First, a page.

Most Definitely!! Physicians with small practices have to plan and put back for their owm retirement. With the increased pressures of a poor economy, lousy reimbursement by third party payers and the demands to upgrade to EHR (Electronic Medical Records) ... We chose to return to the military to ride out the storm. By so doing we have eliminated a lot of overhead cost ... And are again eligible for his military retirement. Tradeoff ... He is presently practicing medicine in Afghanistan. I'd say we are affected.

    June 14, 2011 at 2:01 pm |
  7. thomas tyskiewicz

    hello jack, I am 66 and will continue to work as long as I stay on the right side of the grass.

    tom, forest hills, pa

    June 14, 2011 at 2:03 pm |
  8. JENNA

    How has the economy affected your plans to retire?

    Jack,

    The shambles of this economy was brought to us by the GOP. They have done everything in their power to keep Americans unemployed, to allow banks to keep their money and not lend it out to small businesses or Americans to buy housing, and they ensured that BIG Insurance/BIG Pharma (their base) was protected in what they coined "Obamacare" forcing Americans to get their insurance at a much hgher rate. I am still waiting to see a job created by the GOP as they promised while campaigning in 2010.

    When Wall Street failed, taking much of out retirement with it, they bailed out Wall Street and the bankers but NOT Americans. Many of us will have to work well into our "Golden Years" to make up for their greed and losses.

    I don't understand why those guys aren't in jail and why we are using the same failed regulators as we used under GW Bush.

    Me, if I am lucky to find another job (5 years unemployed now) I will work until they carry me out in a pine box.

    Jenna
    Roseville CA

    June 14, 2011 at 2:06 pm |
  9. John from Alabama

    Jack: I am retired. I did not plan to retire, but my body just sort gave out. Most people think retirement is a time to travel, but gas is to high, roads are being worked on, and I do not like being sexually assaulted in airports. The economy will always effect retirement, because during a recession retired citizens can not afford the big discounts on anything, and when the econmy is good there are no discounts. It's a catch 22, Jack.

    June 14, 2011 at 2:09 pm |
  10. Tony from Southport

    ABSOLUTELY. Sixty Eight years old and still working to make ends meet. No COLI in Social Security, and gloom and doom on the horizon for seniors if Obama gets his way. Stripping 500 billion dollars from Medicare and telling us he's concerned for seniors? Retire Mr. O and let us worry about ourselves under a Republican leader.

    June 14, 2011 at 2:15 pm |
  11. barbara in nc

    2007 Jack.

    2 years before President Obama, my job was out-sourced.

    Also about 5 years before I intended to retire, but too old and too qualified to be retrained for anything else.

    Thanks W.

    June 14, 2011 at 2:16 pm |
  12. Loren

    Maybe I read the writing on the wall a long time ago, but I never planned on retiring when I was 65 anyway, so while the economy has been an issue for me (I was laid off during the banking consolidation in the early 00's and took almost five years to get a comparable position), I am optimistic that the economy will slowly recover and I will be able to retire someday.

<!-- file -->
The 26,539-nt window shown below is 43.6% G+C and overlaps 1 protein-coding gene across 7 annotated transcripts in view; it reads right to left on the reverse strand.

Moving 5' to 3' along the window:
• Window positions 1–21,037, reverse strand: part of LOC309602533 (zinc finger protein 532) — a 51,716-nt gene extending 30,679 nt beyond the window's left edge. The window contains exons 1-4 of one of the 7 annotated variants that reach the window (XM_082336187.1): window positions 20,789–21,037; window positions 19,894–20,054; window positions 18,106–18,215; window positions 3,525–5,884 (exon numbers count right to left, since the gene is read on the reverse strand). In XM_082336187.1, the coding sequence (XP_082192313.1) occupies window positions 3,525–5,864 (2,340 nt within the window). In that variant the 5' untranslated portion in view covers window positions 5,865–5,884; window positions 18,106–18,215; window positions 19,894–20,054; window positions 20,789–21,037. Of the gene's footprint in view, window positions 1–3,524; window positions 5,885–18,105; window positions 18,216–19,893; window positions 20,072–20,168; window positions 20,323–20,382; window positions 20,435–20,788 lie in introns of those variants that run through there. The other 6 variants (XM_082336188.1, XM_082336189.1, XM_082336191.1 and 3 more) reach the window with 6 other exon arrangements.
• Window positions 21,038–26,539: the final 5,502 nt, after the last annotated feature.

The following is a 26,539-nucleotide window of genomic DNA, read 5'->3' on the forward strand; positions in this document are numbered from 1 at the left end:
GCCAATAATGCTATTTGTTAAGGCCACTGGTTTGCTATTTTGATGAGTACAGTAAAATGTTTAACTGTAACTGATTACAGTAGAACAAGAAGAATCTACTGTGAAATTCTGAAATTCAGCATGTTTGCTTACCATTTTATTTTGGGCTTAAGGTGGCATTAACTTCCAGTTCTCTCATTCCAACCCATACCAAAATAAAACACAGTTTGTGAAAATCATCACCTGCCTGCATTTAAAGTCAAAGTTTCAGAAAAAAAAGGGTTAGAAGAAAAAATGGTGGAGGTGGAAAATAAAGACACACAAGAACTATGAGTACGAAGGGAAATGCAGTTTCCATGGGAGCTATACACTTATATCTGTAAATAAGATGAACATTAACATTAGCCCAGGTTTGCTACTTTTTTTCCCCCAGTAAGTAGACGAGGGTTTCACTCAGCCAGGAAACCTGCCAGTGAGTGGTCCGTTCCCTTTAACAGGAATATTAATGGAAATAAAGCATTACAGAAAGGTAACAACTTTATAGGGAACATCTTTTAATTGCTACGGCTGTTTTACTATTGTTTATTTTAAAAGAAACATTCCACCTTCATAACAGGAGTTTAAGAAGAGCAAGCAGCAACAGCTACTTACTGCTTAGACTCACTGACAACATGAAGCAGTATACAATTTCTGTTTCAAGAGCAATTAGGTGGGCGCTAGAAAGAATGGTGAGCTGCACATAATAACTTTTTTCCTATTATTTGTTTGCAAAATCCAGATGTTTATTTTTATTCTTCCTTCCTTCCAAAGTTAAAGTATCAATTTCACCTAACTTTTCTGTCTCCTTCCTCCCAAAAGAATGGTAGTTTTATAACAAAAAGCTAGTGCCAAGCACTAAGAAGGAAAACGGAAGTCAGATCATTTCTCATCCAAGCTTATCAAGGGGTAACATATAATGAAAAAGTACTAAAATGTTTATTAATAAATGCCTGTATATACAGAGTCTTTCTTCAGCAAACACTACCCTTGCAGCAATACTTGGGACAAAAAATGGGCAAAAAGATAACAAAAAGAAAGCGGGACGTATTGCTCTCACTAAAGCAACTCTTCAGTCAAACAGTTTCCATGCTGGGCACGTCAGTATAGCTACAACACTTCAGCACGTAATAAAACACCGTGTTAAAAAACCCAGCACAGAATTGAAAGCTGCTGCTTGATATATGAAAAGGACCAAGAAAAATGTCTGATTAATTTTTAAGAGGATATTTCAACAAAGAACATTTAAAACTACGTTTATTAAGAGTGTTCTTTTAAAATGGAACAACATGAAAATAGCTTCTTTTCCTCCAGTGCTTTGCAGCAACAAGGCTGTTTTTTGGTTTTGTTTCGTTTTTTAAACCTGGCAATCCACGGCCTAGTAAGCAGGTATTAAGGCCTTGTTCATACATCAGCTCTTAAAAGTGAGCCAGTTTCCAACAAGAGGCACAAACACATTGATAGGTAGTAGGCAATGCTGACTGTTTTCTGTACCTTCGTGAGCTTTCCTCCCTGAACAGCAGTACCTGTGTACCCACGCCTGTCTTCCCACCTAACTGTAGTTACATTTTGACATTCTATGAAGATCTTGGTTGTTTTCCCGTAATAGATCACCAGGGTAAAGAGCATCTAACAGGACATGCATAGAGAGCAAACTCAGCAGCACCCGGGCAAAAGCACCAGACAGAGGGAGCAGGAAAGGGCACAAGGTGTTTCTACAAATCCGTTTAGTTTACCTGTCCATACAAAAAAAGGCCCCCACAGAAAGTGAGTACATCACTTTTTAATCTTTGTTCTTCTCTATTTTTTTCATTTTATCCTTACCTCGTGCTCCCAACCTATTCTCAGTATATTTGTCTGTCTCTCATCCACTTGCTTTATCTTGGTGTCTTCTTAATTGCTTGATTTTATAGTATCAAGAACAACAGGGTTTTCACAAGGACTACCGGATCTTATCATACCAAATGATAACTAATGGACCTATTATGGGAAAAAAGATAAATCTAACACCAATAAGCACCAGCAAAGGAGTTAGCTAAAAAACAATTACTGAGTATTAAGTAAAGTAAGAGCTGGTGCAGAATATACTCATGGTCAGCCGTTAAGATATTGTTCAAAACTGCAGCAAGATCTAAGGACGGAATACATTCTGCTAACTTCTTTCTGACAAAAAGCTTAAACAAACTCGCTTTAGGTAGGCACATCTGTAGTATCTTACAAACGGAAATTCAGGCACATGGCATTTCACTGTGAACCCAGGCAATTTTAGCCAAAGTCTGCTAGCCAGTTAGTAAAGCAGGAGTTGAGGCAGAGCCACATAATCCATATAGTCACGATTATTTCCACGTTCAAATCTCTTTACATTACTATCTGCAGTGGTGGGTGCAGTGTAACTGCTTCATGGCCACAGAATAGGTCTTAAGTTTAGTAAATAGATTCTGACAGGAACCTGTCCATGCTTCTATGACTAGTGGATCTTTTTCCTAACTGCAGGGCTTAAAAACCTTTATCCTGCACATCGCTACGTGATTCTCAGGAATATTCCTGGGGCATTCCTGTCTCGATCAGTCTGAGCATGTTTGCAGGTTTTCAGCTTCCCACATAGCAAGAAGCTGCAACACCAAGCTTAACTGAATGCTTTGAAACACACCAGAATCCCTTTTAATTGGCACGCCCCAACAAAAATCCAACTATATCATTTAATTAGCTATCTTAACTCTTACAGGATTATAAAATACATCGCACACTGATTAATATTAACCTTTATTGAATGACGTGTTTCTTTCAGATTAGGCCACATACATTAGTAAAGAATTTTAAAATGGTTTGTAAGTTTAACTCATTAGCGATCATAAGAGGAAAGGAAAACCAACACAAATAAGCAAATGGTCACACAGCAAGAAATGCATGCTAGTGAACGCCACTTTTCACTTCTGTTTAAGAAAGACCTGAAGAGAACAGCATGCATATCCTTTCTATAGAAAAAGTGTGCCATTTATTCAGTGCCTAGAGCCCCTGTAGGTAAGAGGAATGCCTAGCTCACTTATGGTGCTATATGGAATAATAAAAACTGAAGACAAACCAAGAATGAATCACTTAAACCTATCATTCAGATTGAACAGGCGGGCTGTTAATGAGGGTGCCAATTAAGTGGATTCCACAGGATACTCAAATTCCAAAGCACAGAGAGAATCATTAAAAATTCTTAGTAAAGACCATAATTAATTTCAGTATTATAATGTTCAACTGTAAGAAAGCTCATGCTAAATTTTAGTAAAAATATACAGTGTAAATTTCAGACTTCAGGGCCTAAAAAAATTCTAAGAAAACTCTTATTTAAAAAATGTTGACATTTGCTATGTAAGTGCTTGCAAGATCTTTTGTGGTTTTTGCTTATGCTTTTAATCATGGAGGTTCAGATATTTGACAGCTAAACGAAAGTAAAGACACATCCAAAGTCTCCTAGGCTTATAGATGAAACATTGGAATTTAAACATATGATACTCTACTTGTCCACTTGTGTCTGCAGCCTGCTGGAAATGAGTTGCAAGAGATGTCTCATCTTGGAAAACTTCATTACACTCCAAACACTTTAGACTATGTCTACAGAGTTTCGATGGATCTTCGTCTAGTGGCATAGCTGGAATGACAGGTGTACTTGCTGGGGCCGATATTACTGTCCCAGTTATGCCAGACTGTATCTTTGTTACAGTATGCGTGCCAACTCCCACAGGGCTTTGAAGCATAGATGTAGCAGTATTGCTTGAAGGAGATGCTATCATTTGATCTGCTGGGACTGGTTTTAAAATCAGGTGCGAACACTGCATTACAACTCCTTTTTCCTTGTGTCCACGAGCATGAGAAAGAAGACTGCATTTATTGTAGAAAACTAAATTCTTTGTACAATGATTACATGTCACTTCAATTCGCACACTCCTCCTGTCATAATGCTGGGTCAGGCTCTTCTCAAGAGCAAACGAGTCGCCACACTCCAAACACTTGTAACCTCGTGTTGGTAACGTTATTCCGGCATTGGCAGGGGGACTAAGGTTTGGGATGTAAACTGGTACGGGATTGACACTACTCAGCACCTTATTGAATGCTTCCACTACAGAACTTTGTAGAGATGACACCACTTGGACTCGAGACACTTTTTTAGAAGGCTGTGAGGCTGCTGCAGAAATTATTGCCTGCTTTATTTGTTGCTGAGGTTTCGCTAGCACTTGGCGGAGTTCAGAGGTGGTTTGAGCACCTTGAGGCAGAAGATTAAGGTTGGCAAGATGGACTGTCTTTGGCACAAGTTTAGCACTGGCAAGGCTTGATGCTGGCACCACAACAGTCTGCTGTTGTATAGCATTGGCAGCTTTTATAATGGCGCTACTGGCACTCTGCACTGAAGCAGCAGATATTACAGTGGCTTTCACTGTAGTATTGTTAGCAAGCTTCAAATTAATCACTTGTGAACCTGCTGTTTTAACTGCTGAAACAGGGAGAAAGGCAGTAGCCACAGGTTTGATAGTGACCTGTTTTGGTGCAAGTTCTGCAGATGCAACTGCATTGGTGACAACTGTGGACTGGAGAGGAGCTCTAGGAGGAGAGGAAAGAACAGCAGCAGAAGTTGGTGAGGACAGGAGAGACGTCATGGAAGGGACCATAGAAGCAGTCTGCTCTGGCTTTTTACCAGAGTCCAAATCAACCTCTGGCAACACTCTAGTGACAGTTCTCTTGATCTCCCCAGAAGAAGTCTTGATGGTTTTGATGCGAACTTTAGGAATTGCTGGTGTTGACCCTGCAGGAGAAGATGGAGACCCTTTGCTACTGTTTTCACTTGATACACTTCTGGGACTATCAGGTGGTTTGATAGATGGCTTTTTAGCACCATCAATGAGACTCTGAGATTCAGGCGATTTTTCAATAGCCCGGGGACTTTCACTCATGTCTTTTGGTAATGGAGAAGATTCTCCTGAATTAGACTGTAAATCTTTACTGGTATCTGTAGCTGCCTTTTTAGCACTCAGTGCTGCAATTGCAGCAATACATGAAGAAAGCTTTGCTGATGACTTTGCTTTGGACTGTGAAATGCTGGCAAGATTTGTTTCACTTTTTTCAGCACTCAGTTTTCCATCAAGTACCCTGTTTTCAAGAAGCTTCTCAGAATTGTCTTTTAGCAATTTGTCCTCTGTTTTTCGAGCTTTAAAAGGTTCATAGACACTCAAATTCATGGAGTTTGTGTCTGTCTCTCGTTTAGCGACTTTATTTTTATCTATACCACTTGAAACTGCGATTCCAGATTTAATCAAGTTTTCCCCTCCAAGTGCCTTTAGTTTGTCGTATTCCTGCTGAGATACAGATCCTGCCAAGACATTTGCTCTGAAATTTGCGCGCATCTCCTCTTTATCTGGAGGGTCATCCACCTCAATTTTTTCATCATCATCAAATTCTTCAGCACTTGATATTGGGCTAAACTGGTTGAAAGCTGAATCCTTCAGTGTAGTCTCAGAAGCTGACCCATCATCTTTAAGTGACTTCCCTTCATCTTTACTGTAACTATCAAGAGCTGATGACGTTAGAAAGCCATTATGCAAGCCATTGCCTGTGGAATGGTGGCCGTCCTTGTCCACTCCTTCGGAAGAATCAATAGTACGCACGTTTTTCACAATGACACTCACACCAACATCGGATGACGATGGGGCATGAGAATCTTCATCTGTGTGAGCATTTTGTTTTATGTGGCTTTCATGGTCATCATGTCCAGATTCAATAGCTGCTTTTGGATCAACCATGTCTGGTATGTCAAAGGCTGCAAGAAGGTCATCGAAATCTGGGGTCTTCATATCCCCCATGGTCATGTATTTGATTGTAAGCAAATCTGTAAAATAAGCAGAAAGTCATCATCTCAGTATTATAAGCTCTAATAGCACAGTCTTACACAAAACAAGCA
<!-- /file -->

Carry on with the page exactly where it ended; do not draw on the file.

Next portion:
June 14, 2011 at 2:18 pm |
  13. Tom Bulger, Canandaigua

    I agree with Fareed Zakaria. Republicans got us into this mess not only through deregulating the financial sector, but through exporting our jobs. The middle class can't pay taxes on money it doesn't earn. America will get out of the ditch when the middle class is earning a living wage.

    I'm thinking about starting a business in hopes it might create some jobs. The president is a pretty smart guy, so if he believes in us, maybe we should as too.

    June 14, 2011 at 2:21 pm |
  14. Kevin in CA

    Retire ... yes, when the lid gets nailed shut.

    June 14, 2011 at 2:24 pm |
  15. Gary H. Boyd

    Jack, your question reminds me of the fella who was retired from military service and working as a greeter at Walmart. He was good at the job but had trouble getting to work on time so the boss called him in and asked, "When you were in the military and came in late back then like you do here now, what did they say to you?" "Well", he replied, "It usually went something like this - Good morning Admiral, can I get you a cup of coffee sir?"

    Gary in Scottsdale, Arizona

    June 14, 2011 at 2:25 pm |
  16. Kevo in New Mexico

    It has slowed down my plans for retirement and I will have to work a few more years to build on my retirement. THANK YOU !!

    June 14, 2011 at 2:27 pm |
  17. Jane (Minnesota)

    I really doesn't look as good as it did a couple of years ago and I have retirement accounts.

    I imagine that I will be working longer than I had originally planned to. I guess it depends in how much of my midlle class wealth gets upwardly distributed, Jack.

    If Paul Ryan's Medicare plan everwould pass I'm under 55 so I basically would have to fend for myself in private insurance market with pre-existing high blood pressure and high eye pressure I take medication for.

    I hope more people than I am are looking realistically at it instead of listening to the Lobby "Spin Doctors" distorting the reality of it and vote to protect the everyday Americans.

    June 14, 2011 at 2:28 pm |
  18. Ray in Knoxville